Superintendent presents formal plan to close Tiger Mountain Community High School
July 1, 2014
By Neil Pierson
Superintendent presents formal plan to close school permanently
The Issaquah School District has started a 90-day process that could result in the permanent closure of Tiger Mountain Community High School.
Superintendent Ron Thiele presented his rationale for the closure at the Issaquah School Board’s June 26 meeting. Several Tiger Mountain students and parents were in attendance, and some provided their reasons for keeping the alternative school open.
The idea to close Tiger Mountain first began circulating in February, and the board adopted an official school closure policy in April.
District administrators have cited the school’s declining enrollment numbers, low test scores and low attendance figures as factors behind the closure plan.
They’ve been working to design a new alternative high school, which would open in a new location, and likely under a different name, at the start of the 2016-17 school year.
Tiger Mountain, which currently houses about 100 students in grades nine through 12, would close at the end of the 2014-15 year. What will happen to the students who don’t graduate by then is a major source of disagreement between administrators and community members.
Thiele said district officials plan to bolster support staff next year at its three comprehensive high schools — Issaquah, Liberty and Skyline. Each building will add a full-time educational assistant and a half-time “graduation specialist” to help students who are struggling with family issues, behavioral problems or motivation in class.
Administrators are looking into other ways of helping Tiger Mountain students transition to a new place. It may not be as simple as sending them back to their neighborhood schools, Thiele acknowledged, and there are options such as Running Start or online courses that could be utilized.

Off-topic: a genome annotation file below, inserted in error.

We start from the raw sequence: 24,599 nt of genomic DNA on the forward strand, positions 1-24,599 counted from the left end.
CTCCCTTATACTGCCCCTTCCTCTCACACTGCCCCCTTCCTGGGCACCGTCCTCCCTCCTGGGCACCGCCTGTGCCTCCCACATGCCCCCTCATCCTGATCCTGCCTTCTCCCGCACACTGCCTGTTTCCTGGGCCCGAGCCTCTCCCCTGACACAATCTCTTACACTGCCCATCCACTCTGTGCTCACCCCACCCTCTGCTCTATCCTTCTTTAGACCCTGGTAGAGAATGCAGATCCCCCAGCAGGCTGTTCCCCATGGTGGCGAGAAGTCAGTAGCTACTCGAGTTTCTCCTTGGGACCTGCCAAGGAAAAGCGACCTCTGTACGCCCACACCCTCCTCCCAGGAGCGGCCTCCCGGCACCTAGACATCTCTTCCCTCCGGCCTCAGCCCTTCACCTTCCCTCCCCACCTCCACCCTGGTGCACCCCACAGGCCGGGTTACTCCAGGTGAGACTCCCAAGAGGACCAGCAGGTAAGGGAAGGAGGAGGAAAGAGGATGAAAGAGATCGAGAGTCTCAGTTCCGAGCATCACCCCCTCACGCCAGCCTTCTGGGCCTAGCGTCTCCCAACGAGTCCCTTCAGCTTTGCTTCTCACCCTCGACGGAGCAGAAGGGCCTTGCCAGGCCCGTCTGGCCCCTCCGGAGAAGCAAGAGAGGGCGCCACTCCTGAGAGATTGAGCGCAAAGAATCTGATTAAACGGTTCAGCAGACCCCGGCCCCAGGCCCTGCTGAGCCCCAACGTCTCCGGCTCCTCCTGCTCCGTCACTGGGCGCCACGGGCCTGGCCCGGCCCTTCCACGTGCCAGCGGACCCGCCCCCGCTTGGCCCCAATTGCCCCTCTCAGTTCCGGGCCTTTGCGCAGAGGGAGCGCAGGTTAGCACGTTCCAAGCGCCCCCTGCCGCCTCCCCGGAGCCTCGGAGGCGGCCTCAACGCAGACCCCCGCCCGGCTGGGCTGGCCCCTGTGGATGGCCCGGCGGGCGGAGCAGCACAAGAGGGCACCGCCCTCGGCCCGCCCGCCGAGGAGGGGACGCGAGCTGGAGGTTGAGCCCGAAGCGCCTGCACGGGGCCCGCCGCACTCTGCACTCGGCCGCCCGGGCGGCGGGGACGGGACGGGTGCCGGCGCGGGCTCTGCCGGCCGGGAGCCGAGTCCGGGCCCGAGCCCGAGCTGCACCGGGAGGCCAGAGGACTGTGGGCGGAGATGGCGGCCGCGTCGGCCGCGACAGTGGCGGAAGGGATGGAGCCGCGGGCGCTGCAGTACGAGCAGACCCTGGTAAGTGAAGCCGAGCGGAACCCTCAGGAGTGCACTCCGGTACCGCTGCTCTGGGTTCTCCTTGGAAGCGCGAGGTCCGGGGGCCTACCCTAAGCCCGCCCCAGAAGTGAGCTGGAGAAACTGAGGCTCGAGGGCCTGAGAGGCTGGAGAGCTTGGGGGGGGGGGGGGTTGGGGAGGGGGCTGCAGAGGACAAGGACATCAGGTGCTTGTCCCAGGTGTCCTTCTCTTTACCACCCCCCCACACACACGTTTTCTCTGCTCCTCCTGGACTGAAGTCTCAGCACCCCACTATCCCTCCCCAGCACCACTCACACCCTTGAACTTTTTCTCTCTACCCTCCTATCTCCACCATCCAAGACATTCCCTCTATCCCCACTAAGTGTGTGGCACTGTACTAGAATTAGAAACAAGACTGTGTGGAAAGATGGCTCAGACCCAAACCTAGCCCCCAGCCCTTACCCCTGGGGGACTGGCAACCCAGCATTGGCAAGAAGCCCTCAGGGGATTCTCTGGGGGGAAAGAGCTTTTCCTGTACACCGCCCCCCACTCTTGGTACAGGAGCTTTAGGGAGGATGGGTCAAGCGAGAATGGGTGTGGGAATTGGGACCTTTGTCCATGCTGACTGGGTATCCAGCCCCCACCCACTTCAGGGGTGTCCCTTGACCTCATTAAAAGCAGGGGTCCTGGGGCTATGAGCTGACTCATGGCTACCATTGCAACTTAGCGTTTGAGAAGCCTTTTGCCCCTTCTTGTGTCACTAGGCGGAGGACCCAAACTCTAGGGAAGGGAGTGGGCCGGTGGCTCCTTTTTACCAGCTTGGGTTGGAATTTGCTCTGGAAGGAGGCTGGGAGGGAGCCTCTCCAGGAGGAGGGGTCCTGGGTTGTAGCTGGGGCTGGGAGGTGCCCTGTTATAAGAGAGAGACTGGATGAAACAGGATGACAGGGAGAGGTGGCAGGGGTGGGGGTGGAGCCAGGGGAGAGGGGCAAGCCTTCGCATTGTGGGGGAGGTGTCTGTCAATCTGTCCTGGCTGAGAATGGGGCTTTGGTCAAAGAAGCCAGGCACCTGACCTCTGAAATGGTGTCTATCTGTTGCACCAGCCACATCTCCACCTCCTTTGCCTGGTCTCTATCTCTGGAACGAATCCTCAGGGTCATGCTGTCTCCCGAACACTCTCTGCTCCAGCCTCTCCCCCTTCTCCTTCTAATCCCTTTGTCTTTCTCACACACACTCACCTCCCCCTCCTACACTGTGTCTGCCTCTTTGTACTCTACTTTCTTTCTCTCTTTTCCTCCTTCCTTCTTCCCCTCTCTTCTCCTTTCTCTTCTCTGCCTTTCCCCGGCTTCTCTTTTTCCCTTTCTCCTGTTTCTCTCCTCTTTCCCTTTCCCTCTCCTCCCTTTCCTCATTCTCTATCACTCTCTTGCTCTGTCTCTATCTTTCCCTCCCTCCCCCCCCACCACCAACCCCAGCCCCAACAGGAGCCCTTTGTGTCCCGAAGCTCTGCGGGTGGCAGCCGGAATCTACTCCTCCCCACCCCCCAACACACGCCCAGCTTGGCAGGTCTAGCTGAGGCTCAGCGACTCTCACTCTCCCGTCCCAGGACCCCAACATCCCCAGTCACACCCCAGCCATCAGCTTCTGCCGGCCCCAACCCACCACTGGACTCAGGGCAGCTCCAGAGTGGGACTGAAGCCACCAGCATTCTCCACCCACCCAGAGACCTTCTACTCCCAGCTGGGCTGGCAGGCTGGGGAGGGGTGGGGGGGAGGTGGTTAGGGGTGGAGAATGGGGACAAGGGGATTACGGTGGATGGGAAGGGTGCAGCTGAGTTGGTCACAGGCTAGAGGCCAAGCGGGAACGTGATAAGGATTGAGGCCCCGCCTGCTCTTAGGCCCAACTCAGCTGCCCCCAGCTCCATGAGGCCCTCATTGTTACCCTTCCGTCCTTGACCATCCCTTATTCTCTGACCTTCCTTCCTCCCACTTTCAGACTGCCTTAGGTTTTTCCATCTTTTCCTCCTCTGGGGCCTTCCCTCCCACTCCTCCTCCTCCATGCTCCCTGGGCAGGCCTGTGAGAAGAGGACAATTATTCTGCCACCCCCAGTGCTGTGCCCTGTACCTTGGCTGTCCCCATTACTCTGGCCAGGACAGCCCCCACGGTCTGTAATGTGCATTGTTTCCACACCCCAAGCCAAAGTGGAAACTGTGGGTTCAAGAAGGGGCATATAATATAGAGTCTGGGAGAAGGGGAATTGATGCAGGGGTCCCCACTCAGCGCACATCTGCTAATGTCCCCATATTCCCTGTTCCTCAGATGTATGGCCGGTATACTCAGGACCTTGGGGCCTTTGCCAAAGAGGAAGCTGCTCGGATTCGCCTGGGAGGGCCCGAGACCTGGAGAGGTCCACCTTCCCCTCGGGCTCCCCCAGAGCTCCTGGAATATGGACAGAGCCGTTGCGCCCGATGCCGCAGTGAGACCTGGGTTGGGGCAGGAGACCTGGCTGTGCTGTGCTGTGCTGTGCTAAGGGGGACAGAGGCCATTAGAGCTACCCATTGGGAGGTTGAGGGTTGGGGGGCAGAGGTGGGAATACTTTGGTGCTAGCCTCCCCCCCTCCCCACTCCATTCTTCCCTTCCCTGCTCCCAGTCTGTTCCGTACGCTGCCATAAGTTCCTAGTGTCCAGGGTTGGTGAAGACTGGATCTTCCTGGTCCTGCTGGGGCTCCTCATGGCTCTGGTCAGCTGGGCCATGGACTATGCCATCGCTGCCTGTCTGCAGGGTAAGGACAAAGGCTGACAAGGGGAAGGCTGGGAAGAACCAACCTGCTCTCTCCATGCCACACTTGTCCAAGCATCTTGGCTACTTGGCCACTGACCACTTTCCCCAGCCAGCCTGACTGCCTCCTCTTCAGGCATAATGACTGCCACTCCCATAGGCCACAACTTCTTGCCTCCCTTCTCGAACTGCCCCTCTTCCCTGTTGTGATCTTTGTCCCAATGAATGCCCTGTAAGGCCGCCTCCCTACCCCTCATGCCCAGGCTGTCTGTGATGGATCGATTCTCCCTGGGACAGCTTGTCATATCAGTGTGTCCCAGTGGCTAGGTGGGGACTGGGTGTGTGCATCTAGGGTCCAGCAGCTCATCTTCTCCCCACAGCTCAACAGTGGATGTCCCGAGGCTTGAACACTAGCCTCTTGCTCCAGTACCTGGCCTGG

“To put it bluntly, I want kids to graduate from high school,” Thiele said.
Figures show Tiger Mountain’s enrollment has dropped significantly in the past 15 years. In 1996, the school represented 3.12 percent of Issaquah’s total high-school enrollment; today it’s 1.63 percent.
Average daily attendance numbers at Issaquah, Liberty and Skyline high schools were all above 95 percent this year. At Tiger Mountain, it was 79.7 percent.
Graduation rates have also declined there, while remaining steady at other schools. Nine years ago, Tiger Mountain saw 77.2 percent of its students graduate within four years. The figure dropped to 30.5 percent in the 2011-12 year.
Opponents of the closure said those numbers are skewed. Tiger Mountain’s enrollment is roughly 95 percent smaller than Skyline’s, for example, so one student’s data represents a much bigger slice of the pie.
There are more personal reasons, too, for keeping the school open.
Ivy Catlin, who will start her senior year at Tiger Mountain in the fall, said she “would not have survived at a comprehensive high school.” She was diagnosed with obsessive-compulsive disorder and cannot touch paper. At other schools, she said, she couldn’t use her cellphone to take notes in class, but it’s an accepted practice at Tiger Mountain.
Catlin said she liked the idea to increase support for students who are at risk of not graduating on time, but disagreed with the closure.
“I don’t see why you have to close Tiger to make these changes at comprehensive high schools,” she said.
In planning a new alternative school, board member Lisa Callan said the district needs to look closely at students transitioning from Tiger Mountain and give them individual education programs, or IEPs, tailored to their specific needs.
“It is still our obligation … to make sure we give those kids all that we can give them,” Callan said.
The district is working with the Puget Sound Consortium for School Innovation to design the framework of a new alternative high school. Paula Phelps, the district’s executive director of high schools, said the group has helped Issaquah recognize there are “students with much more challenging demographics than we have that are doing very, very well.”
Jeff Petty, the consortium’s regional director, attended the meeting and acknowledged concerns about shifting Tiger Mountain’s remaining population to other schools.
“My experience suggests that there are a number of students for whom no array of interventions would make it OK for them to be in a comprehensive high school,” Petty said, “just because, for some students, the size, the culture, everything about it, is terrifying.”
The school board plans to continue discussing the proposal over the summer, and will hold two public hearings in September before making a final decision.